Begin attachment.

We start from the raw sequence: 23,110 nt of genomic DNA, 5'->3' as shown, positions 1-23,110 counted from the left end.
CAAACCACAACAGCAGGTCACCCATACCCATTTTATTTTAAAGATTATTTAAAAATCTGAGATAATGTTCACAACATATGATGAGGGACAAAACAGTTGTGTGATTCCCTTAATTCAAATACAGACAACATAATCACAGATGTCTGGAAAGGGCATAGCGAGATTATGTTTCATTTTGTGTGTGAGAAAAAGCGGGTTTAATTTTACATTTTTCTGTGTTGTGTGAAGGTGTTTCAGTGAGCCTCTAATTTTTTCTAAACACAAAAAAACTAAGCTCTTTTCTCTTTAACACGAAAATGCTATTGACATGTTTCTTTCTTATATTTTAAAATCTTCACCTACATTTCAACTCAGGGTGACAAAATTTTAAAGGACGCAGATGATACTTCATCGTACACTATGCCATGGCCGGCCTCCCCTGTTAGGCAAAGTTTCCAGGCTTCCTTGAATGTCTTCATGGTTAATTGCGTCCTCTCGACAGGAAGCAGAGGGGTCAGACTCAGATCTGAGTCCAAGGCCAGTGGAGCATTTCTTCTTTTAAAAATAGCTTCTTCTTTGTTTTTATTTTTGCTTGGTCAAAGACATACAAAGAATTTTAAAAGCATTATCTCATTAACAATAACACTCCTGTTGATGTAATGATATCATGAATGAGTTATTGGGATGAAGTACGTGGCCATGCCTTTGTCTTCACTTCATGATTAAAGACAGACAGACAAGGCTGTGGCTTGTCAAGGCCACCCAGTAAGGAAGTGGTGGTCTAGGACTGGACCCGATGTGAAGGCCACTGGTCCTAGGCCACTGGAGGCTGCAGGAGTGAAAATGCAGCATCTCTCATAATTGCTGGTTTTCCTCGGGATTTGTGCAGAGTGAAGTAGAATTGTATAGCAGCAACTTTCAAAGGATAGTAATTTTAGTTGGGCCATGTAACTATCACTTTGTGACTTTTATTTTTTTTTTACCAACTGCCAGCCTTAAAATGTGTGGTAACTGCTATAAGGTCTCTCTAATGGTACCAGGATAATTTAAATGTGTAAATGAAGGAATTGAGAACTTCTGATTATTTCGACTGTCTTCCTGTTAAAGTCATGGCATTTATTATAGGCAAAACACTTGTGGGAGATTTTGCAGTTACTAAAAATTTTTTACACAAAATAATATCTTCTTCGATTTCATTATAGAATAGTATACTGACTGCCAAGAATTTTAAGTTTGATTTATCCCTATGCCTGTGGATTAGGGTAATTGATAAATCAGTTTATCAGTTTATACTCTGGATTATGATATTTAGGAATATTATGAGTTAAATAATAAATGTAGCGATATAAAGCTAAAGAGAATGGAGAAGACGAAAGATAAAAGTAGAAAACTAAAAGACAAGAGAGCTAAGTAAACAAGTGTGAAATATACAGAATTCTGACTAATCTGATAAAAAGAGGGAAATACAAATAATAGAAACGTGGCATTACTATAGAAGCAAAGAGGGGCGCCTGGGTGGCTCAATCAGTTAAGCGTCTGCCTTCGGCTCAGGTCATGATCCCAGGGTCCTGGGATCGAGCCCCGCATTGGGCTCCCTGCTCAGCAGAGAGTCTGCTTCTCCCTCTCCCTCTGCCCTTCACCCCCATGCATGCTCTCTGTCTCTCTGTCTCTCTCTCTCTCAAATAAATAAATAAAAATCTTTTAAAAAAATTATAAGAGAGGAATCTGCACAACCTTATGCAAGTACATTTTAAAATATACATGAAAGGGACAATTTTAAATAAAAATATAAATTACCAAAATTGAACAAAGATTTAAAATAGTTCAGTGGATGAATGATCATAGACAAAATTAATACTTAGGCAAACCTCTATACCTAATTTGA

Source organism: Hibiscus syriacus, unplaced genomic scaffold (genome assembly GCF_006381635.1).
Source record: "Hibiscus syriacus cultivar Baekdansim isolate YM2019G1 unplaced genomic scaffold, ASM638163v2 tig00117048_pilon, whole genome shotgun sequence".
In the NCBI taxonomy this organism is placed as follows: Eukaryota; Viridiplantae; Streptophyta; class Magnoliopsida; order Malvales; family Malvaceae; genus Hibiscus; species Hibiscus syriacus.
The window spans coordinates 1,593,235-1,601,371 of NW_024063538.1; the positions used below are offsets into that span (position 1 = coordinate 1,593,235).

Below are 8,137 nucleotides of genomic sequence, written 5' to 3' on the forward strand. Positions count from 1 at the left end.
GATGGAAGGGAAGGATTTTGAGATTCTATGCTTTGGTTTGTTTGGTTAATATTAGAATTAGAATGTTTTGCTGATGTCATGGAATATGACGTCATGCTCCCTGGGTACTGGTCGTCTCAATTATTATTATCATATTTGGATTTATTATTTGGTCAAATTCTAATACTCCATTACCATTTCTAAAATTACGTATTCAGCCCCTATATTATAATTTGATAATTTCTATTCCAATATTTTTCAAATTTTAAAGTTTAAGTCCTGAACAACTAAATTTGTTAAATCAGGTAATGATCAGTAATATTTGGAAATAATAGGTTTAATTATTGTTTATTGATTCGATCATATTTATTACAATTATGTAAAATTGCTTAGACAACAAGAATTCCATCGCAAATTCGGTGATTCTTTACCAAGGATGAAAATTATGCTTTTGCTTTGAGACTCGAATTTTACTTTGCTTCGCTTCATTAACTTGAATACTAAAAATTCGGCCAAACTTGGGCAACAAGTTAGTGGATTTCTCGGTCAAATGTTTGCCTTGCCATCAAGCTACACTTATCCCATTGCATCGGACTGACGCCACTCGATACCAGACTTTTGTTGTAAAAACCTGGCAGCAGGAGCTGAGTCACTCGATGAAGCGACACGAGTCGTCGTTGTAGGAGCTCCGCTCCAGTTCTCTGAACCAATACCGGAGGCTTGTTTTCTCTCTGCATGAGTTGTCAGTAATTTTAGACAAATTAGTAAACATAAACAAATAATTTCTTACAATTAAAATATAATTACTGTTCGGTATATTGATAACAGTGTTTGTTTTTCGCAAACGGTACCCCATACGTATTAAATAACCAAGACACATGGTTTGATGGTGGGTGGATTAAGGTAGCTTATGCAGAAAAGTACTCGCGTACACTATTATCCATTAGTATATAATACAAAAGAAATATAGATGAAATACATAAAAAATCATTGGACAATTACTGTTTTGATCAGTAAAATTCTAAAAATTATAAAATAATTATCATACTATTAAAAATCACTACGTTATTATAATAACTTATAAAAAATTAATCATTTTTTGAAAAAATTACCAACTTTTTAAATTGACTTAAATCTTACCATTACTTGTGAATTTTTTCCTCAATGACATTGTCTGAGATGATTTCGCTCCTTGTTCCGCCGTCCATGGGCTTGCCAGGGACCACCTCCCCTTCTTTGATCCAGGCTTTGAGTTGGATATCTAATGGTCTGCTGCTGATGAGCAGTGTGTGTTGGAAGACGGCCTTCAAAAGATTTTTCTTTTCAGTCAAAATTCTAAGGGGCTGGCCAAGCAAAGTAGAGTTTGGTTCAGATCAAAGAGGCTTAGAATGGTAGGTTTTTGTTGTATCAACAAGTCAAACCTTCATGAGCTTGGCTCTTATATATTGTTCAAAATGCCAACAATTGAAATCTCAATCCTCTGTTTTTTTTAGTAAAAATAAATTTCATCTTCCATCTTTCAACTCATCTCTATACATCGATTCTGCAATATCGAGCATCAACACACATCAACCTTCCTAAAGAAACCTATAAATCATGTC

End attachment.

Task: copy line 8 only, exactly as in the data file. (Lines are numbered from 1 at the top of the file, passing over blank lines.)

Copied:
GATGGAAGGGAAGGATTTTGAGATTCTATGCTTTGGTTTGTTTGGTTAATATTAGAATTAGAATGTTTTGCTGATGTCATGGAATATGACGTCATGCTCCCTGGGTACTGGTCGTCTCAATTATTATTATCATATTTGGATTTATTATTTGGTCAAATTCTAATACTCCATTACCATTTCTAAAATTACGTATTCAGCCCCTATATTATAATTTGATAATTTCTATTCCAATATTTTTCAAATTTTAAAGTTTAAGTCCTGAACAACTAAATTTGTTAAATCAGGTAATGATCAGTAATATTTGGAAATAATAGGTTTAATTATTGTTTATTGATTCGATCATATTTATTACAATTATGTAAAATTGCTTAGACAACAAGAATTCCATCGCAAATTCGGTGATTCTTTACCAAGGATGAAAATTATGCTTTTGCTTTGAGACTCGAATTTTACTTTGCTTCGCTTCATTAACTTGAATACTAAAAATTCGGCCAAACTTGGGCAACAAGTTAGTGGATTTCTCGGTCAAATGTTTGCCTTGCCATCAAGCTACACTTATCCCATTGCATCGGACTGACGCCACTCGATACCAGACTTTTGTTGTAAAAACCTGGCAGCAGGAGCTGAGTCACTCGATGAAGCGACACGAGTCGTCGTTGTAGGAGCTCCGCTCCAGTTCTCTGAACCAATACCGGAGGCTTGTTTTCTCTCTGCATGAGTTGTCAGTAATTTTAGACAAATTAGTAAACATAAACAAATAATTTCTTACAATTAAAATATAATTACTGTTCGGTATATTGATAACAGTGTTTGTTTTTCGCAAACGGTACCCCATACGTATTAAATAACCAAGACACATGGTTTGATGGTGGGTGGATTAAGGTAGCTTATGCAGAAAAGTACTCGCGTACACTATTATCCATTAGTATATAATACAAAAGAAATATAGATGAAATACATAAAAAATCATTGGACAATTACTGTTTTGATCAGTAAAATTCTAAAAATTATAAAATAATTATCATACTATTAAAAATCACTACGTTATTATAATAACTTATAAAAAATTAATCATTTTTTGAAAAAATTACCAACTTTTTAAATTGACTTAAATCTTACCATTACTTGTGAATTTTTTCCTCAATGACATTGTCTGAGATGATTTCGCTCCTTGTTCCGCCGTCCATGGGCTTGCCAGGGACCACCTCCCCTTCTTTGATCCAGGCTTTGAGTTGGATATCTAATGGTCTGCTGCTGATGAGCAGTGTGTGTTGGAAGACGGCCTTCAAAAGATTTTTCTTTTCAGTCAAAATTCTAAGGGGCTGGCCAAGCAAAGTAGAGTTTGGTTCAGATCAAAGAGGCTTAGAATGGTAGGTTTTTGTTGTATCAACAAGTCAAACCTTCATGAGCTTGGCTCTTATATATTGTTCAAAATGCCAACAATTGAAATCTCAATCCTCTGTTTTTTTTAGTAAAAATAAATTTCATCTTCCATCTTTCAACTCATCTCTATACATCGATTCTGCAATATCGAGCATCAACACACATCAACCTTCCTAAAGAAACCTATAAATCATGTC